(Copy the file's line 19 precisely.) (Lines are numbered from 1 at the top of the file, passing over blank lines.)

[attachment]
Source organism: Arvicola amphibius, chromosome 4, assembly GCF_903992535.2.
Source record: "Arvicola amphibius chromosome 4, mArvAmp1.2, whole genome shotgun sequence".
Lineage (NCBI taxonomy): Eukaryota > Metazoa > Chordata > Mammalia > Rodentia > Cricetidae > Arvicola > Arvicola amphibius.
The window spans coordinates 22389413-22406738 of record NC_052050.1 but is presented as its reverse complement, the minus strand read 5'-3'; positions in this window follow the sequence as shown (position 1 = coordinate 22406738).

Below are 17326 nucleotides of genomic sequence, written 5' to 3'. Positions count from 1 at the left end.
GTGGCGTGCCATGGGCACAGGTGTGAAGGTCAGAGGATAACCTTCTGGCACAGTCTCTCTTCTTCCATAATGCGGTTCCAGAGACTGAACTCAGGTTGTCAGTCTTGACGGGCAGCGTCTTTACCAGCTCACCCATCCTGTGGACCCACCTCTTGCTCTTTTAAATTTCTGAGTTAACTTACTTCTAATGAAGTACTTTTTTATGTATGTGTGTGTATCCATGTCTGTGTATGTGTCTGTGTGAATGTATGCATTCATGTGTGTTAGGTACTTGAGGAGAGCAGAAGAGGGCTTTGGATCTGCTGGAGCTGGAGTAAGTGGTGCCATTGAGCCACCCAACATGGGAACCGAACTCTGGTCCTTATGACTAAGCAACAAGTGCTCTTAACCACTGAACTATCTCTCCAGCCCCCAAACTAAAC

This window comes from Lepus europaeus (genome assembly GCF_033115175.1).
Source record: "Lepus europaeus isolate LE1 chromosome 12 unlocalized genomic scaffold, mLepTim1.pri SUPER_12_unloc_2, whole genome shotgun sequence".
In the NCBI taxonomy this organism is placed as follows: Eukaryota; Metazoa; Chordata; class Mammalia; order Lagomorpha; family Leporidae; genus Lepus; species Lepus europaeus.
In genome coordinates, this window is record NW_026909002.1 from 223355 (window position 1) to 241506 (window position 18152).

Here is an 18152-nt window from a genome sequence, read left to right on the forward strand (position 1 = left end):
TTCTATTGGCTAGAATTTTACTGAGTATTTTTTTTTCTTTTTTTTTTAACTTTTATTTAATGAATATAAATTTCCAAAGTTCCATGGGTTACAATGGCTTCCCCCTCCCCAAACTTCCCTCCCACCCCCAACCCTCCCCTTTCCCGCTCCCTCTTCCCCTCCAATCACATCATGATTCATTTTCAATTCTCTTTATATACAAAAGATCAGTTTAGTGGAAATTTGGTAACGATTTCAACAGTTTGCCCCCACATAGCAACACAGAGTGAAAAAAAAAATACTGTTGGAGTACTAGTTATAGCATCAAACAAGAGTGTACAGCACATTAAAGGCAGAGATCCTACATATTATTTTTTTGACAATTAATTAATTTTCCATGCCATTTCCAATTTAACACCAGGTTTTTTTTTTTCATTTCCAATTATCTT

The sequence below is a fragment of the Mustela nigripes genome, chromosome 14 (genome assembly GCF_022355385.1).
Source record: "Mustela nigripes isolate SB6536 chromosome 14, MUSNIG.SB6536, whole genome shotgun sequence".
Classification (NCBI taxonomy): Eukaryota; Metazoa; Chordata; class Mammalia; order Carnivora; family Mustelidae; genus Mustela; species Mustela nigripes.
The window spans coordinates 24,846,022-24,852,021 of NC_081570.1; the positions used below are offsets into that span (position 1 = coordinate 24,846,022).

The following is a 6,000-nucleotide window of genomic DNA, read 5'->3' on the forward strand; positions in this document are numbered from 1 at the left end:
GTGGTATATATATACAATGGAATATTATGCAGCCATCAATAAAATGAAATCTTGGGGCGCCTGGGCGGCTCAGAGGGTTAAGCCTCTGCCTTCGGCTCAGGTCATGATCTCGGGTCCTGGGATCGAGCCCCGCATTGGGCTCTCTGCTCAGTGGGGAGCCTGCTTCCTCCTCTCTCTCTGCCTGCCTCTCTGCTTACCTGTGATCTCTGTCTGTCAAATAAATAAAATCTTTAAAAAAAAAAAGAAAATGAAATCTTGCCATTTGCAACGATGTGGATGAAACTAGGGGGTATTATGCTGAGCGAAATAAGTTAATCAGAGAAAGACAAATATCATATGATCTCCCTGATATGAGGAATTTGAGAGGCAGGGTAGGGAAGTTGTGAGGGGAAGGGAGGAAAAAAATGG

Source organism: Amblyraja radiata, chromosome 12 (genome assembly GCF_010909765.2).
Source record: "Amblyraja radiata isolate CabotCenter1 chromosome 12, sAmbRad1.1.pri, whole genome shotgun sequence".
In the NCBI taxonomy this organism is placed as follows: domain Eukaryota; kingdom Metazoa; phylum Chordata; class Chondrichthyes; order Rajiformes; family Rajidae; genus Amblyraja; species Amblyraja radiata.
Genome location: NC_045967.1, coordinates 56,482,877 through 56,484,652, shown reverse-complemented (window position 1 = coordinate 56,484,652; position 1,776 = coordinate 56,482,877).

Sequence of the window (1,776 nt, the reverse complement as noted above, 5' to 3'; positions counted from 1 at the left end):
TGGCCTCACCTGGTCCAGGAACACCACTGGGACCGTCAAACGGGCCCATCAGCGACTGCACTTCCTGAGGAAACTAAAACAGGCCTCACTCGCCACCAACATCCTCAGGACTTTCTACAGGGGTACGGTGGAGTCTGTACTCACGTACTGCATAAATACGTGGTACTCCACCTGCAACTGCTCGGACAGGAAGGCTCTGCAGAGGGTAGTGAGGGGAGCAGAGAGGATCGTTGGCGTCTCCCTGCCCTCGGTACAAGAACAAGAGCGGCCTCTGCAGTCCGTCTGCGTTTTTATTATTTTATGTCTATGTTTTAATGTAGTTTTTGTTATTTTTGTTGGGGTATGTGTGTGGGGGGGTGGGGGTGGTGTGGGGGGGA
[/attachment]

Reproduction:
Source organism: Amblyraja radiata, chromosome 12 (genome assembly GCF_010909765.2).